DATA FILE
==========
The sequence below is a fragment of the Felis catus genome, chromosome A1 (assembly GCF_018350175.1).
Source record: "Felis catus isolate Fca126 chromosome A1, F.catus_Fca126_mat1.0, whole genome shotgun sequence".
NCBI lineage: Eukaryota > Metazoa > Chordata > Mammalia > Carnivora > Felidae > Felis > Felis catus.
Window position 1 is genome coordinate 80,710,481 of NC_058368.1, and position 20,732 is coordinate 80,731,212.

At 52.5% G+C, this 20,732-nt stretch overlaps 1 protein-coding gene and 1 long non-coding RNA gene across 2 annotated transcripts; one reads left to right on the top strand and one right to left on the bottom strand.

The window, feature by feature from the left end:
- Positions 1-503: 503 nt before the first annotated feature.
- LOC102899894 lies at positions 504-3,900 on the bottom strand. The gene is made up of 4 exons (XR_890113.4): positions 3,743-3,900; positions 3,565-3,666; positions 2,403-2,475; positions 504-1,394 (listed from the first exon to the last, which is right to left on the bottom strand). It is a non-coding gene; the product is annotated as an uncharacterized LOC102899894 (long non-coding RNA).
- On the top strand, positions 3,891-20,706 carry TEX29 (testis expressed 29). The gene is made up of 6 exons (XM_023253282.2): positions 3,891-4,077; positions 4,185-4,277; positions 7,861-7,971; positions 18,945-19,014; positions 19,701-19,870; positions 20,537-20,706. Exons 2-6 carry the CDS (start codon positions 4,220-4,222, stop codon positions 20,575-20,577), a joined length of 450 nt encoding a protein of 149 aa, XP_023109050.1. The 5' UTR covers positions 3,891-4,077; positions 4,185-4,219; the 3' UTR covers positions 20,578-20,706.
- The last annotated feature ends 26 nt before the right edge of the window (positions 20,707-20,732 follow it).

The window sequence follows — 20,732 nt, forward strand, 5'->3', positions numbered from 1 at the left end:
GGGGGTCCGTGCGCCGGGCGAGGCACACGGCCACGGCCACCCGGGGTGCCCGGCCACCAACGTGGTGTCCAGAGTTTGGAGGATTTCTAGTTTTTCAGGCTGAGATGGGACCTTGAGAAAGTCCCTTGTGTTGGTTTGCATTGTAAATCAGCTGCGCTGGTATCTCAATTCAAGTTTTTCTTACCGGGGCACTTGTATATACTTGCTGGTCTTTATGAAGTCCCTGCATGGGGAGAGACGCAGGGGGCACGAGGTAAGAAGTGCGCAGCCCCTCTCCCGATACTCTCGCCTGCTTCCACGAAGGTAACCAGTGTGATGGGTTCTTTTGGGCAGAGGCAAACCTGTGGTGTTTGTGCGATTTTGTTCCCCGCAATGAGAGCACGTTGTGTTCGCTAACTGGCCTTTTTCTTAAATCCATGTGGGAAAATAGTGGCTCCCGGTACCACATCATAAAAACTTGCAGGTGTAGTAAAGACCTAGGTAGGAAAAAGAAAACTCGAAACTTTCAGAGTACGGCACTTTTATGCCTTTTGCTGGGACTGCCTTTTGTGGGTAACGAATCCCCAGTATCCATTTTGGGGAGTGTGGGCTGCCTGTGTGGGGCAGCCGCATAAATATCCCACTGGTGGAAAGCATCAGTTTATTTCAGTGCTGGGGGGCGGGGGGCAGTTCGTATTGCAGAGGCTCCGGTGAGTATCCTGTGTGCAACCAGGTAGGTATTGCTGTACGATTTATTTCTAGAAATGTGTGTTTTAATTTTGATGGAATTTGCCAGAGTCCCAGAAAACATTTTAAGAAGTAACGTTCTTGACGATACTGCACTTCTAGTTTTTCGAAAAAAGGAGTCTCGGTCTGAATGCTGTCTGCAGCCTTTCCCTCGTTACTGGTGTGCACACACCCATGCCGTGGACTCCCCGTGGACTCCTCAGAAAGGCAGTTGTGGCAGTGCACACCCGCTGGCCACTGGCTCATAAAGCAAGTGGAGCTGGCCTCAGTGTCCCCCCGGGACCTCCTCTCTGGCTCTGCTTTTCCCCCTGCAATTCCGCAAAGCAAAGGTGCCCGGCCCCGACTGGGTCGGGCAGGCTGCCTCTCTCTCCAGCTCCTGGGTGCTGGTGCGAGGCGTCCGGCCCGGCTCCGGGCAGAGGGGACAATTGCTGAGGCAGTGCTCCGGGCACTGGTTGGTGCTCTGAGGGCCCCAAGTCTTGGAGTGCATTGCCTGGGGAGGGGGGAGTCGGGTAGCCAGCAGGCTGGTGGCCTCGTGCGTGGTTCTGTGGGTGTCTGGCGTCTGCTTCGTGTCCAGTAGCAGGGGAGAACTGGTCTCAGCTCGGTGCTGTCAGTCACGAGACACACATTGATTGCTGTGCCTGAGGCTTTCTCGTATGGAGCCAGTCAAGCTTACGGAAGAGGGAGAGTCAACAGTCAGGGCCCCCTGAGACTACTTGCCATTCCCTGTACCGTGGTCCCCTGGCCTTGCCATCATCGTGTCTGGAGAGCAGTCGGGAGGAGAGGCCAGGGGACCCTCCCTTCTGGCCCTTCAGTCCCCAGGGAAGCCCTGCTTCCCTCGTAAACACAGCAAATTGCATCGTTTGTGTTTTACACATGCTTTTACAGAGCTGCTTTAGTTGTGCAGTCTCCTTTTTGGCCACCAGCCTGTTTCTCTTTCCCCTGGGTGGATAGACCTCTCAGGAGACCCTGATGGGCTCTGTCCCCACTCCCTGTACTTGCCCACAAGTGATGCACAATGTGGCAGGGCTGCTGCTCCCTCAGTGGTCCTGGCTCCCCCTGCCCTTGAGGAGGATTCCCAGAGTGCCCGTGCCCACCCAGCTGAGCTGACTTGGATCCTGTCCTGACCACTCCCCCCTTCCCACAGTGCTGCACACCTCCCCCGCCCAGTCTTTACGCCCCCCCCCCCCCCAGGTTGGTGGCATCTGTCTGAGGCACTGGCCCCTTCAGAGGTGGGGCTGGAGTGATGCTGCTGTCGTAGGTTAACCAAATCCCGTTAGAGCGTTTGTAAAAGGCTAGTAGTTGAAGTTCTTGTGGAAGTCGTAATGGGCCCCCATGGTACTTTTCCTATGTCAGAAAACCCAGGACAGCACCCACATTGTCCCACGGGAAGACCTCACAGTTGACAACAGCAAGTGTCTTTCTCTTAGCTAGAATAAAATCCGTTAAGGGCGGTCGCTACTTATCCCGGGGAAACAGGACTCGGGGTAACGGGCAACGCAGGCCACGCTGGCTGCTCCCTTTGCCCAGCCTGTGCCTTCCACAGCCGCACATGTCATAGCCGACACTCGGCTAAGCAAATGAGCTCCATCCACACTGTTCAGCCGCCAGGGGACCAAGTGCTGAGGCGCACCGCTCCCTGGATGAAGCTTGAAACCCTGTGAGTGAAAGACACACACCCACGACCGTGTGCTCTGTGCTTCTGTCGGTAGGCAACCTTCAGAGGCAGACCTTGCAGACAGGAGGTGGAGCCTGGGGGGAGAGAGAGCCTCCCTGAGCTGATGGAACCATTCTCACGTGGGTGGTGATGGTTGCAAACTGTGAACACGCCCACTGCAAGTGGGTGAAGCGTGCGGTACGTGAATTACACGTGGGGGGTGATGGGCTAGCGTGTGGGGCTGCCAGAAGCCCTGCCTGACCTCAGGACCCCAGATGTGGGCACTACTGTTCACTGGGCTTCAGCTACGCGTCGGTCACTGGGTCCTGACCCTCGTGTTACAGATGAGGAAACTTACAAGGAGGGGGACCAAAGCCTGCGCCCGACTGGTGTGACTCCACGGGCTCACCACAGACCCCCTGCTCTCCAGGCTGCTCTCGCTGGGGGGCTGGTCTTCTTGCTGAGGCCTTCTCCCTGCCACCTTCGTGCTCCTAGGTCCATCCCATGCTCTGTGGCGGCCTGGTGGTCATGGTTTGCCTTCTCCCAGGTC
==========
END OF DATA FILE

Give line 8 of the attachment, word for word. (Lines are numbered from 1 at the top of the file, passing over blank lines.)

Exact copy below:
- LOC102899894 lies at positions 504-3,900 on the bottom strand. The gene is made up of 4 exons (XR_890113.4): positions 3,743-3,900; positions 3,565-3,666; positions 2,403-2,475; positions 504-1,394 (listed from the first exon to the last, which is right to left on the bottom strand). It is a non-coding gene; the product is annotated as an uncharacterized LOC102899894 (long non-coding RNA).